May
28
2015
Chance of a Thunderstorm
Wednesday
High 84° / Low 61°
Partly Cloudy
Thursday
High 84° / Low 63°

Land & Environmental Section

  • Whitehall Farm inspires fun, play

    Local kids, from left Rebecca, William and Josie DeWine and Dane Beal hung out with the cows of Whitehall Farm, a 940-acre property just north of the village that was saved from development in 1999. The Tecumseh Land Trust, which played a major role in preserving the land, will host a Family Fun Day at Whitehall on Sunday, May 10, with games, food, historical tours and horse-drawn carriage rides. (Submitted photo by Ara Beal)

    After more than two centuries, the historic Whitehall Farm has many stories to tell. But it’s the story about how a small town raised more than one million dollars in six weeks to purchase and preserve the farm in 1999 that continues to inspire both villagers and a local land trust whose early work was defined by it.

  • Aim is for a zero-waste Village

    Local recycling expert Tom Clevenger recently tumbled his compost barrel, which he uses to recycle his household’s kitchen scraps. Clevenger is working with other villagers to improve the town’s poor recycling record and find other ways to reduce and reuse waste here. (Photo by Megan Bachman)

    Is it possible to not produce any garbage — or purchase any stuff — for one year? A Vancouver couple did just that in 2009, and now it’s inspiring Yellow Springers to cut their waste too.

  • Springs bring busy bees

    bees3

    The buzz is that spring’s finally here.

  • On the next day of Christmas, nature gave to us, 268 Carolina Chickadees

    Northern Flicker

    The 2014 Christmas Bird Count yielded about 57 species and nearly 5,000 birds in the 15-mile count circle around Yellow Springs.

  • Ash trees felled in John Bryan State Park

    The emerald ash borer, an invasive species native to Asia, was discovered in North America in 2002, and has been infecting Ohio trees since as early as 2003. (Photo: http://www.agri.ohio.gov/eab)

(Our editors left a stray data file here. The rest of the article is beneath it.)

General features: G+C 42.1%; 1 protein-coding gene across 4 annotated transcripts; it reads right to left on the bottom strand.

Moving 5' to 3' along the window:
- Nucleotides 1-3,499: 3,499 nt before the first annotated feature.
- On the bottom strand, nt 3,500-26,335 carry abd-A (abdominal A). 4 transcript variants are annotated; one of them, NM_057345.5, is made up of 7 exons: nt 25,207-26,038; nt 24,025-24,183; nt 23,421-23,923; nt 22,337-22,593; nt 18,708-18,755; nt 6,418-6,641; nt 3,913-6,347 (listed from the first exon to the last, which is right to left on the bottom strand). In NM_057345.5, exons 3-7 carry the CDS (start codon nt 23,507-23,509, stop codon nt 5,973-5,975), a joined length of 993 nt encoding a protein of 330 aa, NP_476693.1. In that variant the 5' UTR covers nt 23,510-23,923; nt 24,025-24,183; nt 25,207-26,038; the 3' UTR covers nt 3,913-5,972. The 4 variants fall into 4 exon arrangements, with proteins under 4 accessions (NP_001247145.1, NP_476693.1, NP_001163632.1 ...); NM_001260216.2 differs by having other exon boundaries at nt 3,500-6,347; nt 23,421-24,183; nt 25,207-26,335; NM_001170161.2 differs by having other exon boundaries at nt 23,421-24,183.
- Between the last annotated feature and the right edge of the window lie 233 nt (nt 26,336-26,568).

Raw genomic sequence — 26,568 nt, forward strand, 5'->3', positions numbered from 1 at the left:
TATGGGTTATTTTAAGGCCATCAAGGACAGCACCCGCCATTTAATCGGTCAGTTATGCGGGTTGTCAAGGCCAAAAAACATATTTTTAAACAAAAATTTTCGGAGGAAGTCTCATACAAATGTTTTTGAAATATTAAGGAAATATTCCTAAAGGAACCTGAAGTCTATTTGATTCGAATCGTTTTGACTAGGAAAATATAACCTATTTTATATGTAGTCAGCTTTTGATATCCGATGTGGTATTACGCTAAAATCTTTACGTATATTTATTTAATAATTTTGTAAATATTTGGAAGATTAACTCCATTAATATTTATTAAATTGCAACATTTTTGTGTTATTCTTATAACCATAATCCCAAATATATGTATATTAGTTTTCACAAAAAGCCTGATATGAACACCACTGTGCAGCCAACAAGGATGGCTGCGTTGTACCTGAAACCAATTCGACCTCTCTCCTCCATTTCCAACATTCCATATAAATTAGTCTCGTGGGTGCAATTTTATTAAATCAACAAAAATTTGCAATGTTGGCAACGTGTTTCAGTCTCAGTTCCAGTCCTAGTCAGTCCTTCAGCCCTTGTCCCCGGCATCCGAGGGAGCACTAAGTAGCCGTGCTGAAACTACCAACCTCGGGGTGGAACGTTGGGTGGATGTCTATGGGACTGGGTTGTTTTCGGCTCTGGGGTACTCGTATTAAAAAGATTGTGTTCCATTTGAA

The Ohio Department of Natural Resources, or ODNR, began removal of a number of ash trees impacted by the invasive emerald ash borer, or EAB, from John Bryan State Park yesterday, Dec. 8.

  • Scientist finds new ash borer host

    Wright State University Biology Professor Dr. Don Cipollini pointed out his groundbreaking discovery that the white fringe tree can be a host for the emerald ash borer. Cipollini was the first to publish research and convince the U.S. EPA to confirm the white fringe tree as the only other known host for the invasive beetle. Trees planted along the bike path and elsewhere in the village were instrumental to his discovery. (Photo by Megan Bachman)

    A local white fringe tree planted along the bike path is now famous as the second documented host of an invasive beetle that was thought to only prey upon ash trees.

  • Glen Helen welcomes volunteers to Honeysuckle Daze

    Glen volunteer Vincent Laino helped to clear invasive honeysuckle from the Glen over the summer.

    Among its various efforts to remove invasive species this year, the Glen invites volunteers to join its annual Honeysuckle Daze on Saturday, Nov. 15.

  • Learn seed-saving during a tomato walk at Antioch

    Antioch students tour high-calorie perennial grain crops at the Land Institute in Salina, Ks. (Submitted photo)

    Antioch College students will share seed-saving technique for tomatoes during a Tomato Walk at 10 a.m. Saturday, Sept. 6, on the Antioch farm.

  • Land trust to host farm succession seminar

    Mcnally farm

    Over 70% of family farms don’t make it to the next generation. A local seminar on Aug. 27 aimed at area land owners hopes to curtail the trend.

  • A plug for pollinators in Yellow Springs

    Echinacea and bee

    Representatives of the Yellow Springs Pollinator Regeneration Project last week gave a very different talk about the birds and the bees than the one we may have heard as children.